It’s amazing how quickly bad news or rumours travel. Something in the human psyche gives a turbo boost to negative stories. We have a strange compulsion to share and be the harbinger of doom, aided by the multiple social media platforms at our fingertips.
Ironically it’s one of the most prominent of these platforms, Twitter, which appears to be at the heart of a current storm raining stories of corporate unravelling and demise.
The truth is Twitter is like any business and if you trade for long enough you will go through a variety of cycles and fortunes. The first flush of launching the enterprise on the world, investment, growth, recruitment, competition, compliance, governance, profit concerns, executive fall out, re-organisation, innovation and resurgence.
Of course businesses do fail and in our socially connected world the “crash and burn” can be accelerated but I get frustrated when unqualified comment feeds a frenzy of ill-informed negativity.
Twitter is certainly going through challenging times, highlighted by last year’s return of Jack Dorsey as Dick Costolo stepped down as CEO having held the role for 5 years. The company has been criticised for having lost its direction, connection with users and allowing other platforms such as Facebook from stealing a march in innovation and monetising methods.
There have been other high profile departures and since Dorsey’s arrival, hundreds of redundancies. Now an emerging controversy over technical changes to the site. The latest furore is due to the announcement of a change to the algorithm which will affect how posts will appear. Rather than seeing a list of tweets of those you follow in clear timeline order they will appear in order of relevance rather than simply strict time order. This is something Facebook has already introduced and has had its own critics.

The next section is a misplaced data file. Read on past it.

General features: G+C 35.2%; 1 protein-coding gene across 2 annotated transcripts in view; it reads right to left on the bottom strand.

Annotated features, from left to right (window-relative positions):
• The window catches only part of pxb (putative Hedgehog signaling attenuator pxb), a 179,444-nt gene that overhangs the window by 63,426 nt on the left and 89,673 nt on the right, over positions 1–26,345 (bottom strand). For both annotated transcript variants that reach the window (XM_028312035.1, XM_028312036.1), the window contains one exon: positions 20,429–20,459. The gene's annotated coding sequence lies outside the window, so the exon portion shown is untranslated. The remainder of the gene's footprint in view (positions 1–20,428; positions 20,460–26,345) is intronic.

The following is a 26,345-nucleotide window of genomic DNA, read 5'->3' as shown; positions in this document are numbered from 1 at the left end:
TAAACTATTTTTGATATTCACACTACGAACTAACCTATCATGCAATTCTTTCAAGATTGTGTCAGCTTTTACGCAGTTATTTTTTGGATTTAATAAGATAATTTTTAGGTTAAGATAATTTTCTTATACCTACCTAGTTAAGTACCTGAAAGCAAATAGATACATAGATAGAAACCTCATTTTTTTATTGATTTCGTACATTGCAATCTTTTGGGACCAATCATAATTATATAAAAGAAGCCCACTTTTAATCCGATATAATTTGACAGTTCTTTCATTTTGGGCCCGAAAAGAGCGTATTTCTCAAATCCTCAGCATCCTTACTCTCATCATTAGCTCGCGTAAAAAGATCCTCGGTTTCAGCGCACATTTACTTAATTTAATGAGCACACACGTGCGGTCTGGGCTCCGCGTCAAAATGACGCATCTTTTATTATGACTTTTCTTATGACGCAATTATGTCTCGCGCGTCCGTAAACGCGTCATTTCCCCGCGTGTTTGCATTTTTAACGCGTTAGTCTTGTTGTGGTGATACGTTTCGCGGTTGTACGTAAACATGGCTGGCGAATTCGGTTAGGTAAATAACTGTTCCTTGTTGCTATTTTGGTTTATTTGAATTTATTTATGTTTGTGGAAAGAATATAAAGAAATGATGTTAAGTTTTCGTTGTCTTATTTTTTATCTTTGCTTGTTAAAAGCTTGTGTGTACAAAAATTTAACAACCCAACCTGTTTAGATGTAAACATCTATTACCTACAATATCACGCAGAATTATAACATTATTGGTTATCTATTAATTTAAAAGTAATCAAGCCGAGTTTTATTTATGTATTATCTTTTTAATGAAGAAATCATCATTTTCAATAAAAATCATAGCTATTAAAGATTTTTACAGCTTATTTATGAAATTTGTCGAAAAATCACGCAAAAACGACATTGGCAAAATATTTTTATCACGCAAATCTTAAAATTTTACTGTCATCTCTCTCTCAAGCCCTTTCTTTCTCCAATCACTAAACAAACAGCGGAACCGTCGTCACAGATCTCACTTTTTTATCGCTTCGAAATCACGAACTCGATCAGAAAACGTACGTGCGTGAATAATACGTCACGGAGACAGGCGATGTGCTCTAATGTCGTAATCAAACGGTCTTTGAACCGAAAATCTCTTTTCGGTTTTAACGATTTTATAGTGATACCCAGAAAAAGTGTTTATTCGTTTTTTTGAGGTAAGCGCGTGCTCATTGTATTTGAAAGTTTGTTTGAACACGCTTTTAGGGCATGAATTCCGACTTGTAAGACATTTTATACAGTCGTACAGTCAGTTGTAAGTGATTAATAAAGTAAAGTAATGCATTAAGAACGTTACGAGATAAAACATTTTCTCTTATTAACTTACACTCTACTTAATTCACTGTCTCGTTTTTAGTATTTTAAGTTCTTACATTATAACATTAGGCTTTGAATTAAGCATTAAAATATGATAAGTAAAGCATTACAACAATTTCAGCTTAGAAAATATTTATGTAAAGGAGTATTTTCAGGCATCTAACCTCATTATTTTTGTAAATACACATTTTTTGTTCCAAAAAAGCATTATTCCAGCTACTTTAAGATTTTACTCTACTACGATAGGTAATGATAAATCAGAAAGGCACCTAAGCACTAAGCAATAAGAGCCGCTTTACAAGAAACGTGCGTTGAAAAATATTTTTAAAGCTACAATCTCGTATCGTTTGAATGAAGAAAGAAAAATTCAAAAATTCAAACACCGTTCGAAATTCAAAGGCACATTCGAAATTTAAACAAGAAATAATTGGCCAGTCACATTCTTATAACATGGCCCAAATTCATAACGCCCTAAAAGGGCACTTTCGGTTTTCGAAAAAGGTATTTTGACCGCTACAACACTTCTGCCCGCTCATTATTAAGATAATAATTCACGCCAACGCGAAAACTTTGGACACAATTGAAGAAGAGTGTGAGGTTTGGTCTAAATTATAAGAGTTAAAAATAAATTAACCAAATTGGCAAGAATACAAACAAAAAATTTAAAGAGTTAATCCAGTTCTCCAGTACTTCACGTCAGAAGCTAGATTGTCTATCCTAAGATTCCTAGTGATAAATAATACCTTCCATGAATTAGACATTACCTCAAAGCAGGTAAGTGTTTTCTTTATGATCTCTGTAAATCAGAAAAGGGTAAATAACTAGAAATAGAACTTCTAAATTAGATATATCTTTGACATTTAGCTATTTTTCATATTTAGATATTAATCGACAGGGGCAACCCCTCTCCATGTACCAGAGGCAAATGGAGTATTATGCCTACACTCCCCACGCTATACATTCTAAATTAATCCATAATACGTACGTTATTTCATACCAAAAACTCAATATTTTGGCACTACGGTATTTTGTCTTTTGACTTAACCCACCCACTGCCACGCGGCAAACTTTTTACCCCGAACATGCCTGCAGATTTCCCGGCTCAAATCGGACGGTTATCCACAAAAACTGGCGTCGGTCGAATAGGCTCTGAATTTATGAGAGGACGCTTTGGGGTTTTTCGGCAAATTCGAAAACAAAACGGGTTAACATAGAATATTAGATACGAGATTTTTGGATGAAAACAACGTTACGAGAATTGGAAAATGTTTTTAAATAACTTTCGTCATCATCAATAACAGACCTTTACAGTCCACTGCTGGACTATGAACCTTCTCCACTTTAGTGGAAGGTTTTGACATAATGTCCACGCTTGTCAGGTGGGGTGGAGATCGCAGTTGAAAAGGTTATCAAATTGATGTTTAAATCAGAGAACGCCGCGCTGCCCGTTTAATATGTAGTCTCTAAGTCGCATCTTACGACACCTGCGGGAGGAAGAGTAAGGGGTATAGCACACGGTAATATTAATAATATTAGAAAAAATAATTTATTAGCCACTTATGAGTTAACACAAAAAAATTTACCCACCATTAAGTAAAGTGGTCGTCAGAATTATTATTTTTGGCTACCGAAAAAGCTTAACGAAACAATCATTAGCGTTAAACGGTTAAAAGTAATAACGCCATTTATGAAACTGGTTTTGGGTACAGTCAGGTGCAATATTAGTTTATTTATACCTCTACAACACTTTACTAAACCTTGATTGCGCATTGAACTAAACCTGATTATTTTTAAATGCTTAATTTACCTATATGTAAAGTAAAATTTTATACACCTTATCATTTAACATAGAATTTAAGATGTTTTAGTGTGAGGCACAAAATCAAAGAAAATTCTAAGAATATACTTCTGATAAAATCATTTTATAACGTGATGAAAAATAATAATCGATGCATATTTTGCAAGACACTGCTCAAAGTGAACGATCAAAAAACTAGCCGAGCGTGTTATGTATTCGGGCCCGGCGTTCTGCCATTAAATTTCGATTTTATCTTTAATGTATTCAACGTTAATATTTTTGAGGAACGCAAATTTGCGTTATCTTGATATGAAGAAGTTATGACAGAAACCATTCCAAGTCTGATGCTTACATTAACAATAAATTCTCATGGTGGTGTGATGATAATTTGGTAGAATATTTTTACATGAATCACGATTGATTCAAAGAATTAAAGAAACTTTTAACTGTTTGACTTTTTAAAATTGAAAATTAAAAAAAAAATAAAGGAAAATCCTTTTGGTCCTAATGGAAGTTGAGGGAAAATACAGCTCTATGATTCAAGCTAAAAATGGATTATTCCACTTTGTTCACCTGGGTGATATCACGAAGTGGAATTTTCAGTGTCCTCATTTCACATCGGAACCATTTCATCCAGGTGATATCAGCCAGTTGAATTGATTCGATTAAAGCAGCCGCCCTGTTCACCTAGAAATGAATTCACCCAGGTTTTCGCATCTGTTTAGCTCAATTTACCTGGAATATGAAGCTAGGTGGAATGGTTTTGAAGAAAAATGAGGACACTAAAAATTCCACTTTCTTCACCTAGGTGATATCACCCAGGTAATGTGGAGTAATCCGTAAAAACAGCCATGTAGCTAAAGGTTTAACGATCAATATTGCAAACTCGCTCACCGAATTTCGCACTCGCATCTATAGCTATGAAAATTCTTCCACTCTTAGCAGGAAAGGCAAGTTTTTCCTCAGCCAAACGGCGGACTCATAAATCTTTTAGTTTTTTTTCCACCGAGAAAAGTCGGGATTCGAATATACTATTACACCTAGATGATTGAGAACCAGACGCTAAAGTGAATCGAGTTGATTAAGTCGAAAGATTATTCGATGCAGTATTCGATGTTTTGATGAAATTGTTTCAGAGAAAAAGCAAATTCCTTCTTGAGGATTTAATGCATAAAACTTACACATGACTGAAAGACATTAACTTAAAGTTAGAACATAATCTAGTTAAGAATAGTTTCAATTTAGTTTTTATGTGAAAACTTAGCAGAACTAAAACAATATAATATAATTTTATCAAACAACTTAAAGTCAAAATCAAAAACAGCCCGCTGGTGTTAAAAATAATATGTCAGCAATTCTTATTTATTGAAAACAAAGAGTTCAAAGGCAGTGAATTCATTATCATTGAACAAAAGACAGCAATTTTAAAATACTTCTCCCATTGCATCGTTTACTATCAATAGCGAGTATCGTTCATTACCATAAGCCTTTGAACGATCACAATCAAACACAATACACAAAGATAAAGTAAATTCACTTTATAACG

The reality is one of the biggest strengths of Twitter is its immediacy. Fans of the medium point to the fact they can always find out what’s going on with regard to pretty much any topic by searching its content by keyword or hashtag. The downside and an often repeated criticism of twitter is clutter, the abundance of randomness and Jack and the team are clearly looking to tackle this issue with the changes.
My view is that Twitter will very likely offer options to users to improve the experience. Rumours are also circulating about removal of the 140 character limit, which for me would be a mistake. It’s the character count that makes Twitter unique and has created a communication form and style that hundreds of millions have embraced. If you want to use Twitter to write chapter and verse you can via Direct Message, that works for me as it is often a one to one exchange that requires added content.
So Twitter is not resembling a *Norwegian Blue or demised duck and it’s too dramatic to say it’s more of a Phoenix. Its flight path may have faltered recently but it’s growing some bright new feathers and I suspect will soon be flying high again. The key to success will be in retaining the engagement of users by staying relevant and straightforward.
*Norwegian Blue – for those who are not Monty Python fans, it is the alleged variety of Parrot purchased by John Cleese from the dodgy pet shop in The Dead Parrot Sketch.